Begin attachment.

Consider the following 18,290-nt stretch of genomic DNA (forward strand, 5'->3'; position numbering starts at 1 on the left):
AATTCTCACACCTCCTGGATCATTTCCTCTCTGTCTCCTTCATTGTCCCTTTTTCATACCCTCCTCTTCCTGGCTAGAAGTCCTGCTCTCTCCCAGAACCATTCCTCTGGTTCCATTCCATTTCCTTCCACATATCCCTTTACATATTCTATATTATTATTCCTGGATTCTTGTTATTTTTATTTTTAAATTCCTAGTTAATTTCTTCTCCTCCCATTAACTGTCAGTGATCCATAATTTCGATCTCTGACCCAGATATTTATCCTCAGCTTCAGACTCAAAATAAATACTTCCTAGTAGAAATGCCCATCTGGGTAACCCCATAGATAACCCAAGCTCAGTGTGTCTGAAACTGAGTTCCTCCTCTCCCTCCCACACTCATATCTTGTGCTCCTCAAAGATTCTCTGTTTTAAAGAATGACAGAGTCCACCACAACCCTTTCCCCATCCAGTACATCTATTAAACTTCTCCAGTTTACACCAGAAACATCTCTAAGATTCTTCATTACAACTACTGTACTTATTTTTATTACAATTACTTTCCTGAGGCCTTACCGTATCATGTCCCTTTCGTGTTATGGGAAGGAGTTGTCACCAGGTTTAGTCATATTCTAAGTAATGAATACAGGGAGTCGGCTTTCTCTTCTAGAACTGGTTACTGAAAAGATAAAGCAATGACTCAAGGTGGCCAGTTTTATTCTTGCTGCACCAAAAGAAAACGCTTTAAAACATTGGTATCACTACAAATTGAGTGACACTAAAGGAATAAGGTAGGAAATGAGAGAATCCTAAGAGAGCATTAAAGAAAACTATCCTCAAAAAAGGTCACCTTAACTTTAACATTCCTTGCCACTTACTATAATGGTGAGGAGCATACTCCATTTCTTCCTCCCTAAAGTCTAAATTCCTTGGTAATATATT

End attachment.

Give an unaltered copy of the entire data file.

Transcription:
Consider the following 18,290-nt stretch of genomic DNA (forward strand, 5'->3'; position numbering starts at 1 on the left):
AATTCTCACACCTCCTGGATCATTTCCTCTCTGTCTCCTTCATTGTCCCTTTTTCATACCCTCCTCTTCCTGGCTAGAAGTCCTGCTCTCTCCCAGAACCATTCCTCTGGTTCCATTCCATTTCCTTCCACATATCCCTTTACATATTCTATATTATTATTCCTGGATTCTTGTTATTTTTATTTTTAAATTCCTAGTTAATTTCTTCTCCTCCCATTAACTGTCAGTGATCCATAATTTCGATCTCTGACCCAGATATTTATCCTCAGCTTCAGACTCAAAATAAATACTTCCTAGTAGAAATGCCCATCTGGGTAACCCCATAGATAACCCAAGCTCAGTGTGTCTGAAACTGAGTTCCTCCTCTCCCTCCCACACTCATATCTTGTGCTCCTCAAAGATTCTCTGTTTTAAAGAATGACAGAGTCCACCACAACCCTTTCCCCATCCAGTACATCTATTAAACTTCTCCAGTTTACACCAGAAACATCTCTAAGATTCTTCATTACAACTACTGTACTTATTTTTATTACAATTACTTTCCTGAGGCCTTACCGTATCATGTCCCTTTCGTGTTATGGGAAGGAGTTGTCACCAGGTTTAGTCATATTCTAAGTAATGAATACAGGGAGTCGGCTTTCTCTTCTAGAACTGGTTACTGAAAAGATAAAGCAATGACTCAAGGTGGCCAGTTTTATTCTTGCTGCACCAAAAGAAAACGCTTTAAAACATTGGTATCACTACAAATTGAGTGACACTAAAGGAATAAGGTAGGAAATGAGAGAATCCTAAGAGAGCATTAAAGAAAACTATCCTCAAAAAAGGTCACCTTAACTTTAACATTCCTTGCCACTTACTATAATGGTGAGGAGCATACTCCATTTCTTCCTCCCTAAAGTCTAAATTCCTTGGTAATATATT